“Construction costs, such as materials and labor, can fluctuate due to a number of factors,” Badame said in the statement. “One of the advantages we have in particular to hedge against these market movements are the relationships our firm has cultivated. … Working closely with clients, design teams, suppliers and labor partners, we have unique insight into what is driving pricing and therefore can implement various methods to lock in certainty over a project’s lifecycle.”

One method, Badame said, is to “work with our subcontractors to lock in pricing prior to setting a price with our clients.”

In effect, this strategy pushes the problem of dealing with sudden price increases down the chain to subcontractors, who have to make their own adjustments to stick to their locked-in budgeted price.

Project disruption

The most dramatic example so far of prices influencing the local market came last month when the Foothill Gold Line Construction Authority, announced it would scale back its planned 12-mile rail line extension into San Bernardino County, citing the impact of rising materials and labor costs. The authority said it will instead speed up construction slightly on the first 8 miles and put off the final 4 miles until it can obtain more funding.

According to the authority’s Chief Executive Habib Balian, the bids earlier this year from four contractor teams came in much higher than expected, which made it impossible for construction to go on as planned.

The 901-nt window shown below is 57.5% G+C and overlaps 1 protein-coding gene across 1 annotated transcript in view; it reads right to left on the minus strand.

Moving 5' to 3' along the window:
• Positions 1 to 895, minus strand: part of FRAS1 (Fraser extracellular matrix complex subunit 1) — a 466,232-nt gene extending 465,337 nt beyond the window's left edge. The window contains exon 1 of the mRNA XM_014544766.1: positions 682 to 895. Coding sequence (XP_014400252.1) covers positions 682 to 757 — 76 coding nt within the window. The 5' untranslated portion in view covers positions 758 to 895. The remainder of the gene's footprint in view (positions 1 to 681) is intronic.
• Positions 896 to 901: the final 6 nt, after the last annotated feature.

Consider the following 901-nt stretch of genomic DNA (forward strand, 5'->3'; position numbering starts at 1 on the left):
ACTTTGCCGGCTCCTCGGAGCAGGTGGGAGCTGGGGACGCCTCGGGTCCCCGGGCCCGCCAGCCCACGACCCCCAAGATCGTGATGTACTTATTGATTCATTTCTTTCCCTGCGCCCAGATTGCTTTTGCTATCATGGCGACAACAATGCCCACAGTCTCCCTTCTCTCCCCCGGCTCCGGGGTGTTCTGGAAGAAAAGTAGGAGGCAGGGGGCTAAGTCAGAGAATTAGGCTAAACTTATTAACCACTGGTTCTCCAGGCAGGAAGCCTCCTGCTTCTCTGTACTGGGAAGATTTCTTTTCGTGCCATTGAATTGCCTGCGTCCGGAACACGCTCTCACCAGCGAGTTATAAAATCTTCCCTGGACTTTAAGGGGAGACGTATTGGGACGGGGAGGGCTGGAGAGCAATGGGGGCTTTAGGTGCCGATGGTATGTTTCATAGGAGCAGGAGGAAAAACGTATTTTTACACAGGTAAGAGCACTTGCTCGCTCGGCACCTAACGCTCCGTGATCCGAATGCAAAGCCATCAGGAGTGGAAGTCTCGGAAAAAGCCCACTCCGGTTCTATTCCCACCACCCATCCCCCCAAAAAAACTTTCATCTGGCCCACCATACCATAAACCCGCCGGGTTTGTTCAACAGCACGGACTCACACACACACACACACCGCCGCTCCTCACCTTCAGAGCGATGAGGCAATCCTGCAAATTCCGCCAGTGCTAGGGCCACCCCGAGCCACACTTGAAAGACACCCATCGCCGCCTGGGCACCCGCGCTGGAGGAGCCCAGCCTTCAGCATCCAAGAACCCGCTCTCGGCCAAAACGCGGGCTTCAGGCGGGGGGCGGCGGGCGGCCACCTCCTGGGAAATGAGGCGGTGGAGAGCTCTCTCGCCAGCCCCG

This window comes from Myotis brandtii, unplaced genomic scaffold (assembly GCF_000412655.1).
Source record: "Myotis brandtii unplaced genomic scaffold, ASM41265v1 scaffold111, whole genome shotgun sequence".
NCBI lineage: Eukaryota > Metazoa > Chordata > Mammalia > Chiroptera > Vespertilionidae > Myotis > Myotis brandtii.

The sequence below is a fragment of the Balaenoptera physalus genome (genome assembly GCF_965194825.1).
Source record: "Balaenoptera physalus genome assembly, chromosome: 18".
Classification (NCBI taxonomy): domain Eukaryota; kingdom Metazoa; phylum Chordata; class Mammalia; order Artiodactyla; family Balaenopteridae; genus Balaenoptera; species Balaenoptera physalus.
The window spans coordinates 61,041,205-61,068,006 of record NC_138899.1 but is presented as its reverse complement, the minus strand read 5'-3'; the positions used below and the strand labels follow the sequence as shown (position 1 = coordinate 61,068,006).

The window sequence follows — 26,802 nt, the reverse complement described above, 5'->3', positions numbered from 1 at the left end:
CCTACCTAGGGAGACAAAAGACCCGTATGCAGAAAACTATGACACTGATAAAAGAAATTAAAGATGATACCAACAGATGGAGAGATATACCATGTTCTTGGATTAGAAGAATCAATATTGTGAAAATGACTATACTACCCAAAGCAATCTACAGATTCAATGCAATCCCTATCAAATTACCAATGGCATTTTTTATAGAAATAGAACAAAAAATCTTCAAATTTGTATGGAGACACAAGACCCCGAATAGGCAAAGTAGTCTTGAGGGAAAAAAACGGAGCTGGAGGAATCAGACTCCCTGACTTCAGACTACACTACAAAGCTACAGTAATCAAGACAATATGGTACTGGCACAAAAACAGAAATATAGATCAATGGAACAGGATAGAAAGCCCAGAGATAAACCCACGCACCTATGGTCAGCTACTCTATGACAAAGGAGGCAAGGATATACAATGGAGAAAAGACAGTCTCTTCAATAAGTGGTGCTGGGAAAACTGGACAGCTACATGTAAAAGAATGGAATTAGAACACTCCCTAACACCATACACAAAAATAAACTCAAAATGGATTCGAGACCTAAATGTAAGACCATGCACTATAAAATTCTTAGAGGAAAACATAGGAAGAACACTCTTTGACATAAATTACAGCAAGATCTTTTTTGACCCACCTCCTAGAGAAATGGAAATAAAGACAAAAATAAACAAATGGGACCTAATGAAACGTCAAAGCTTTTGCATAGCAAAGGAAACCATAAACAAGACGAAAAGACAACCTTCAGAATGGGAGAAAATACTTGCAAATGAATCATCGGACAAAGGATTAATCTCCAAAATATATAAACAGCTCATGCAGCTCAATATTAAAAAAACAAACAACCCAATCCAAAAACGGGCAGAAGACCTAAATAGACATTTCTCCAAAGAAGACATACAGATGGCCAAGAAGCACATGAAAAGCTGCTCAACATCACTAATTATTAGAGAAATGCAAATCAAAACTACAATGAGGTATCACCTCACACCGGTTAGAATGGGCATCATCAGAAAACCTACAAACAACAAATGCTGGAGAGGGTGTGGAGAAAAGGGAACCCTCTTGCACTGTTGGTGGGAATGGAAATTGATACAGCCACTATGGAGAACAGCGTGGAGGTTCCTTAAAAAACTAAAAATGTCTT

“These factors resulted in the eight-year construction project costing hundreds of millions of dollars more than the secured funding available,” Balian said in a note to stakeholders last month. Specifically, he said, the overall cost jumped from nearly $1.6 billion to about $2.1 billion.

So, the authority voted to cut the 12-mile extension project into two phases: an 8-mile phase that would begin construction immediately with the current budget funding, with the aim of finishing construction in six years instead of eight years, and a 4-mile phase that would be put off until more funding could be secured.

One of the two remaining bidding teams that will now have a smaller physical project to bid on is led by AECOM.

An AECOM spokeswoman said the company would not address the Foothill Gold Line Extension or any other specific contracts.

There have been more subtle examples of rising construction costs’ impact in Los Angeles. A potential buyer of a prime piece of real estate in Beverly Hills next to the Beverly Hilton hotel quietly dropped its bid, according to a local media report. Triple Five Group, of Edmonton, Alberta, cited rising construction costs and interest rates as factors, saying these increases would make building a hotel on the property cost prohibitive. The property was ultimately sold to Alagem Capital Group, of Beverly Hills – owner of the adjacent Beverly Hilton – and Cain International, of New York.